Every­one called him the child.”

Whether speak­ing in Yid­dish or Ger­man, Her­schel Grynszpan’s moth­er and father nat­u­ral­ly spoke of their youngest as das Kind. When das Kind was fif­teen, Sendel and Riv­ka Gryn­sz­pan (pro­nounced Greenspan”) got their son out of Hitler’s reach by send­ing him to live in Paris, where his Uncle Abra­ham and Aunt Chawa called their res­cued nephew l’enfant. Two years after that, as the French police hus­tled this diminu­tive threat to Euro­pean peace through a gaunt­let of blaz­ing flash­bulbs and swarm­ing press, reporters not­ed that the boy assas­sin looked clos­er to thir­teen than sev­en­teen. Lat­er, Herschel’s French lawyers — antifas­cists vaunt­ed as the best legal minds in France — always referred to their young client as le petit. When she formed a legal defense fund to advo­cate for the lit­tle one’s” essen­tial (albeit not lit­er­al) inno­cence, Dorothy Thomp­son, then the fore­most anti-Nazi jour­nal­ist in the Eng­lish lan­guage, called him this boy.” Even Adolf Eich­mann him­self — after inter­ro­gat­ing Her­schel in Berlin with a view to the pro­pa­gan­da sur­round­ing the Holo­caust — referred to him as der Knabe: the lad.

He was small, like many a pawn, and cursed with a baby face. He became famous on the cusp of matu­ri­ty: In some pho­tographs he looks like a fright­ened child; in oth­ers he is quite hand­some, almost sul­try, albeit in a boy­ish way. He had large, expres­sive, dark eyes and wore his black hair slicked back in the style of 1930s ado­les­cence. He was frail. When he turned sev­en­teen, he weighed just under a hun­dred pounds and stood a frac­tion of an inch taller than five feet one. His health was nev­er good; as a child he may have had rick­ets. In ear­ly ado­les­cence, there had been an appen­dec­to­my. Worst of all, he suf­fered from some sort of life­long gas­tric prob­lem — per­haps an ulcer — that was inter­mit­tent­ly ago­niz­ing. Even in prison, he was a reg­u­lar vis­i­tor to the infirmary.

He was clever with his hands and had a yen for sports; his main pas­sion was for soc­cer, fol­lowed by Ping-Pong, which he played with the speed of an ace. Accord­ing to most adults around him, he was a gen­tle, self-effac­ing, oblig­ing, and affec­tion­ate young man,” albeit moody. He may have been on the bipo­lar spec­trum. He was sub­ject to recur­ring depres­sions and sud­den hot-blood­ed rages, even fist­fights, on and off the soc­cer field.

But views of Herschel’s tem­pera­ment vary. Among his con­tem­po­raries on the soc­cer field and at school, he was known as the Hun king” because he was dark-com­plect­ed and very hot-tem­pered.” Some who knew him in child­hood remem­bered the boy as a quar­rel­er.” Mean­while, his broth­er, Morde­cai, recalled his kid broth­er as a wit and a skilled and dev­as­tat­ing mim­ic, whose imi­ta­tions of pom­pos­i­ty could crack up a room­ful of adults. There was some­thing else: Both Morde­cai and the lawyer who knew him best, Serge Weill-Goud­chaux, used the same word to describe the boy. He was, they thought, fearless.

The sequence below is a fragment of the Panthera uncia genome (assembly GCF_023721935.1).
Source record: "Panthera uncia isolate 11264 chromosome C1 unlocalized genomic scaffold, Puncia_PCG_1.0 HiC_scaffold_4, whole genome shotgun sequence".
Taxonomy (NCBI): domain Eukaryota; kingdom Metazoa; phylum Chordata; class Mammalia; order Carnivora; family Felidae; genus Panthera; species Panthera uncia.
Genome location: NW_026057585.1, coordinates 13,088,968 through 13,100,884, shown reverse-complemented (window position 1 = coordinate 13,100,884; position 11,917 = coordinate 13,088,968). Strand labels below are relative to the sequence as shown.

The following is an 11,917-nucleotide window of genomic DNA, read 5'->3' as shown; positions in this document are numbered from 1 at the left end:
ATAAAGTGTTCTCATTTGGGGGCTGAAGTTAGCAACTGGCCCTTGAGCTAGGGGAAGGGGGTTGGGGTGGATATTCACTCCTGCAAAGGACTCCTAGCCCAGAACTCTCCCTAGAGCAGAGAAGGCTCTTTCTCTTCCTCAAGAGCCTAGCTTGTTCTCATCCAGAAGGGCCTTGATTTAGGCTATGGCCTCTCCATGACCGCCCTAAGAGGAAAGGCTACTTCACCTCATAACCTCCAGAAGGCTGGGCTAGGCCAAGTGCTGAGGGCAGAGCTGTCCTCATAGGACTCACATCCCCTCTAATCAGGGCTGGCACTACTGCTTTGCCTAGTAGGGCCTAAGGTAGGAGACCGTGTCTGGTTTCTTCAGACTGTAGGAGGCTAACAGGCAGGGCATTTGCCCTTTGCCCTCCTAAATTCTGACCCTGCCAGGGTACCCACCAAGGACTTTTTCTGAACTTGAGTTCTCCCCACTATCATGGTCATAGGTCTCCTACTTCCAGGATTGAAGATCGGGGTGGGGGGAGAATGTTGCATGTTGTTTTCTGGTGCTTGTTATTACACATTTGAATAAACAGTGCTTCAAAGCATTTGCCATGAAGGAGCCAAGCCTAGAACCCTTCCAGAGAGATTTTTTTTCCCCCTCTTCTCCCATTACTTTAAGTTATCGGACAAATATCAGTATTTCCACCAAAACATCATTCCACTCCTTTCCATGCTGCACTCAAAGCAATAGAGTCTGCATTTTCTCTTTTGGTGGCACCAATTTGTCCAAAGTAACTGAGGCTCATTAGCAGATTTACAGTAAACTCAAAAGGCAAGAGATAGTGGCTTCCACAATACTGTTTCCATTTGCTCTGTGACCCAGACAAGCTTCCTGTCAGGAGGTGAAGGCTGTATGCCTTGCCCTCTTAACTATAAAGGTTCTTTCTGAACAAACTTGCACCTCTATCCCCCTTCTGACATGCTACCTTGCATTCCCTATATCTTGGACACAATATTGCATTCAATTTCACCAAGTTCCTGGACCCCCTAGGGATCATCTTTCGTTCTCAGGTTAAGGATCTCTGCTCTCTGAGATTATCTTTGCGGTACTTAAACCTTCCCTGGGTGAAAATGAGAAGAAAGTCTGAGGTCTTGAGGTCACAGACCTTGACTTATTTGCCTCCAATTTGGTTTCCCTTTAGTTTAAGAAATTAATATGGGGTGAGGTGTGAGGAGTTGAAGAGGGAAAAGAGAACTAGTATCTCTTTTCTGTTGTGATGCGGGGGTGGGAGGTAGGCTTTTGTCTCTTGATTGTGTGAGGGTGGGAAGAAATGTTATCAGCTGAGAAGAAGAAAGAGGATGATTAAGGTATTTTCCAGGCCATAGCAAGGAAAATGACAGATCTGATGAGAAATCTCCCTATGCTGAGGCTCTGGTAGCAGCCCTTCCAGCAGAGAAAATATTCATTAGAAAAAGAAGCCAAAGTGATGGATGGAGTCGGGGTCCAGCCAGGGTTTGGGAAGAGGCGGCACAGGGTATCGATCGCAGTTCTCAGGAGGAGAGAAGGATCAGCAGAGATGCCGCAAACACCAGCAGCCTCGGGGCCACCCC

Her­schel had grown up with Hitler’s con­sol­i­da­tion of the Nazi tyran­ny. In 1933, when Hitler became chan­cel­lor, Her­schel was eleven. In 1935, when the anti-Semit­ic Nurem­berg Laws were passed, he was four­teen and a stu­dent learn­ing Hebrew in a Zion­ist yeshi­va in Frank­furt, hop­ing to emi­grate to Israel. When he was fif­teen, his fam­i­ly sent Her­schel to Paris to escape an increas­ing­ly dan­ger­ous Reich. When Her­schel was six­teen, Adolf Eich­mann sent Hitler a mem­o­ran­dum argu­ing that mere legal per­se­cu­tion would nev­er force Germany’s Jews to leave the coun­try and sur­ren­der every­thing they pos­sessed to the klep­toc­ra­cy. Eich­mann rec­om­mend­ed more per­sua­sive mea­sures such as law­less mass ter­ror: a nation­wide pogrom. This pro­pos­al fore­shad­owed the Kristall­nacht. When Her­schel was sev­en­teen, Hitler sum­mar­i­ly deport­ed more than eigh­teen thou­sand Pol­ish Jews liv­ing in Ger­many — among them Herschel’s moth­er, father, sis­ter, and broth­er — stole all their mon­ey and world­ly goods, and dumped them, pen­ni­less, on the Pol­ish border.

It was when Her­schel heard about his family’s depor­ta­tion that he decid­ed what he had to do and acquired what he had nev­er so much as touched before: a gun.

Excerpt­ed from Hitler’s Pawn: The Boy Assas­sin and the Holo­caust, copy­right © 2019 by Stephen Koch. Reprint­ed by per­mis­sion of Coun­ter­point Press.

Stephen Koch is the author of two nov­els and many books of non­fic­tion on sub­jects rang­ing from Andy Warhol to World War II. After serv­ing as chair­man of the Cre­ative Writ­ing Divi­sion in the School of the Arts at Colum­bia Uni­ver­si­ty he wrote a clas­sic text on writ­ing, The Mod­ern Library Writ­ers’ Work­shop. The direc­tor of the Peter Hujar Archive he lives with his wife in New York and has one daughter.